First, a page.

Dental implants are an amazing technology where an artificial tooth can look, feel and act just like a natural tooth.
There are many cases where dental implants can improve the quality of life for people with missing teeth, whether they only need a single implant, or the implants will be used for a bridge or implant-retained dentures.
For many, one of the reasons they may put off seeing this treatment is concerns about the cost of dental implants. Though these procedures will vary depending on the patient’s situation and amount of work that needs to be done, we tried to get a general idea of what someone might expect to pay for a dental implant.
Here’s what the dentists had to say:
Implant dentistry, in which a titanium root replacement becomes a part of the jaw and able to support a crown that will act like a tooth fixed into the mouth, is a wonderful option to help replace missing teeth. They can either take the place of traditional dentures or partial dentures that come in and out, or can stabilize a denture to allow more confident eating. The investment for dental implants is very dependent on the situation. Some people have sufficient bone to place a dental implant and others require special procedures to augment the gum and bone first. In some cases, the sinus may even need repositioned to allow for implant placement. Special x-rays or scans may be done to visualize the area to plan the ideal situation. Sometimes, only a single implant may be needed, but other times, multiple special types may be placed.
Implants can be made of different materials—while most are made of titanium, some have special coatings or millings to allow for better healing. Many can be shaped differently. Some are very precise with an individual serial number for traceability and others may be more of a standard manufacturing. The doctor that places the implant will know what would work best in each individual situation and may favor a particular type that they have good experience with. After the implant is placed and integrated into the bone, it is uncovered if that wasn’t able to be done at the first visit, and either a healing cap or an abutment, a special support to allow a crown to be placed, will be placed on the implant. Some implant systems can be more costly than others and the cost of each part added to the overall cost of the implant.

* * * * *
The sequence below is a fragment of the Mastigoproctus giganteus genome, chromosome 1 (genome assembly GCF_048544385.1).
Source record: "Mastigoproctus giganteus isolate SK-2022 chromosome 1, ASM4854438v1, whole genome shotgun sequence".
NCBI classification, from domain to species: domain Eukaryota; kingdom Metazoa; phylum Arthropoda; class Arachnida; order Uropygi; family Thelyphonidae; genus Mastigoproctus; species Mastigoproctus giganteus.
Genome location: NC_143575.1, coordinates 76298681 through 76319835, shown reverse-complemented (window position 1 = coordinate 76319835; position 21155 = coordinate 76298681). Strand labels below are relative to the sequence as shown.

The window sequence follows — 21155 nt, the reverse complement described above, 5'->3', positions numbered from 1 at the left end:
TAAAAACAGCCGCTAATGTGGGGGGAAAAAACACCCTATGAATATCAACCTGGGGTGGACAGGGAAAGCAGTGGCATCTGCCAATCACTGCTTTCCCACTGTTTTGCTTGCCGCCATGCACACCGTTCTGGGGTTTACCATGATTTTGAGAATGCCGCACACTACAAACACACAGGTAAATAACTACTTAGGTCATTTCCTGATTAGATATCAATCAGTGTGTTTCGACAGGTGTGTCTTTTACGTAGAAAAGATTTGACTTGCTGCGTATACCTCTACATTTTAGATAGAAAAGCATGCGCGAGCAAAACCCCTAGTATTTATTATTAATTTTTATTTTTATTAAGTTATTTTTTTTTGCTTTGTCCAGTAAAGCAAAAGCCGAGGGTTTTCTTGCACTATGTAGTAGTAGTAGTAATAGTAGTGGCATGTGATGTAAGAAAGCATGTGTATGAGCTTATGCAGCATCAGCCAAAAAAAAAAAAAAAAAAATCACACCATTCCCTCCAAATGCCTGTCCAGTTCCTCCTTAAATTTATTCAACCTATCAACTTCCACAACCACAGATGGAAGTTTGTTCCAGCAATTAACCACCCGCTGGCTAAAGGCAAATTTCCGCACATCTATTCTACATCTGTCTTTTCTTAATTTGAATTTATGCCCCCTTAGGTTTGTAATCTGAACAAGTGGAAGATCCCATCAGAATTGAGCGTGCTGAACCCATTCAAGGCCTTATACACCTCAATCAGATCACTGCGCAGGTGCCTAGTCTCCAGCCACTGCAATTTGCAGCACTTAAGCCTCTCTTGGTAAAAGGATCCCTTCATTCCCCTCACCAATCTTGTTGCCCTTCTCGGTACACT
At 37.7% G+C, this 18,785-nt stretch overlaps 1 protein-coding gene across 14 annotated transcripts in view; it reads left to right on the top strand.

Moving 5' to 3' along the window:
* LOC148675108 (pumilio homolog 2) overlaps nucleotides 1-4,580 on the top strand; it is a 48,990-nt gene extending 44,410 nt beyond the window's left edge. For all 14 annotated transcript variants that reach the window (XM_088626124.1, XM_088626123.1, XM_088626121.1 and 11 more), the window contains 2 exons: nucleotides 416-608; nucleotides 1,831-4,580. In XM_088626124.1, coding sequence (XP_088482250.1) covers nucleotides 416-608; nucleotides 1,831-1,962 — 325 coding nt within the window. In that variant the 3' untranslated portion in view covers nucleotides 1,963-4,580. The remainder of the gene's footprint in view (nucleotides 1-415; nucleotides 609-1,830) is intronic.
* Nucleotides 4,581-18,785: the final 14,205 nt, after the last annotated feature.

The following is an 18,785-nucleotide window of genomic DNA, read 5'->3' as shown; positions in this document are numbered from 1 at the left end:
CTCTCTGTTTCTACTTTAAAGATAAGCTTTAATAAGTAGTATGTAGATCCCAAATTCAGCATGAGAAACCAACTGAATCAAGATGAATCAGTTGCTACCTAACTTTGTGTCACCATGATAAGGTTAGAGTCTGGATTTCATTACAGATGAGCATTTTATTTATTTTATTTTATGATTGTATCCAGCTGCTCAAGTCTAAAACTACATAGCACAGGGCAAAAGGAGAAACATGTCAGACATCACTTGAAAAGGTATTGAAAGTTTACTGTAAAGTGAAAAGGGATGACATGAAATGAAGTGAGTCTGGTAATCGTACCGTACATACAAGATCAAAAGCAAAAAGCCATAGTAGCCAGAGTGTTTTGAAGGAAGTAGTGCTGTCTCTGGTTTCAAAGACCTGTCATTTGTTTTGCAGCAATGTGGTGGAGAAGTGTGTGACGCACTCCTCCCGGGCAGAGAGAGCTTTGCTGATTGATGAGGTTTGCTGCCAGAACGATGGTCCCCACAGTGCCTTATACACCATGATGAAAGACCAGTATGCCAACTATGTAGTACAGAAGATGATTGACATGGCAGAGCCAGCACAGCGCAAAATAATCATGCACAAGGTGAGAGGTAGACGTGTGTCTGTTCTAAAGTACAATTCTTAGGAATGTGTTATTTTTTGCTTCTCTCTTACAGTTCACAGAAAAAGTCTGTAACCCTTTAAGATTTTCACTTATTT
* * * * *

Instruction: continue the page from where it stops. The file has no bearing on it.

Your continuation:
Because each situation is different, and may vary by the amount of bone, the health of the patient, the challenge of the surgery and restoration, and the types and numbers of implants that need to be placed, as well as geography and the experience of the dentist placing the implants, it is very difficult to give a price for an implant. It is best to go to a dentist that you trust that has been recommended to you and let them diagnose your situation and give an accurate estimate based on your situation.
Fees for dental implants, like any fee in dentistry, are determined by many factors. Overhead factors (cost of implant components and training for implants, materials, and supplies used, dental staff wages, facility, etc.) vary from dental office to dental office and are a major factor in dental fees. The training and skillset of the dentist placing the implants also play a role in fee determination typically. The brand of implant being placed is also a major contributor to fee development. If grafting procedures, such as bone graft or skin grafts, are necessary at the time of the implant, that can also significantly affect the implant fee. Once the implant is placed, then the fees for the restorative phase vary dramatically based on the type of materials used, the brand of the implant, whether or not implant parts need to be custom made or can be ordered stock from the implant manufacturer, and the laboratory involved in the restorations. Therefore, it is impossible to accurately and ethically answer this question. Anyone advertising a specific fee for dental implants should always be questioned about what is included for that fee.
When considering implants we need to look at the big picture. We need to assess the overall oral health of the patient. Are there other teeth that could become a problem soon? Is there any untreated gingival and or bone disease? Is the bone where the implant will be placed in good condition, or is there enough bone? Some areas of the mouth may not be good locations for an implant and only a 3-D scan will tell us that. Is the sinus in the way, thus requiring additional surgery? We like to start with a 3D scan to determine whether an implant would be feasible. I then give the patients their alternative options and approximate cost. Generally, an implant will cost between $4,000 and $5,000.
As having a dental implant placed is a surgical procedure, and may require bone or other tissue grafts, the cost for the patient isn’t insignificant, and can clearly vary based on the health of the individual’s mouth, and whether or not there is enough bone to support an implant. As such, some people may be tempted to hold off on the procedure. However, when teeth are missing, jaw bone tends to recede, meaning less bone structure could be available for dental implants if the patient waits.
Is waiting too long to get dental implants a big problem? In our next blog on this topic, we’ll follow up with the dentists for their thoughts. Be sure to check back for their responses!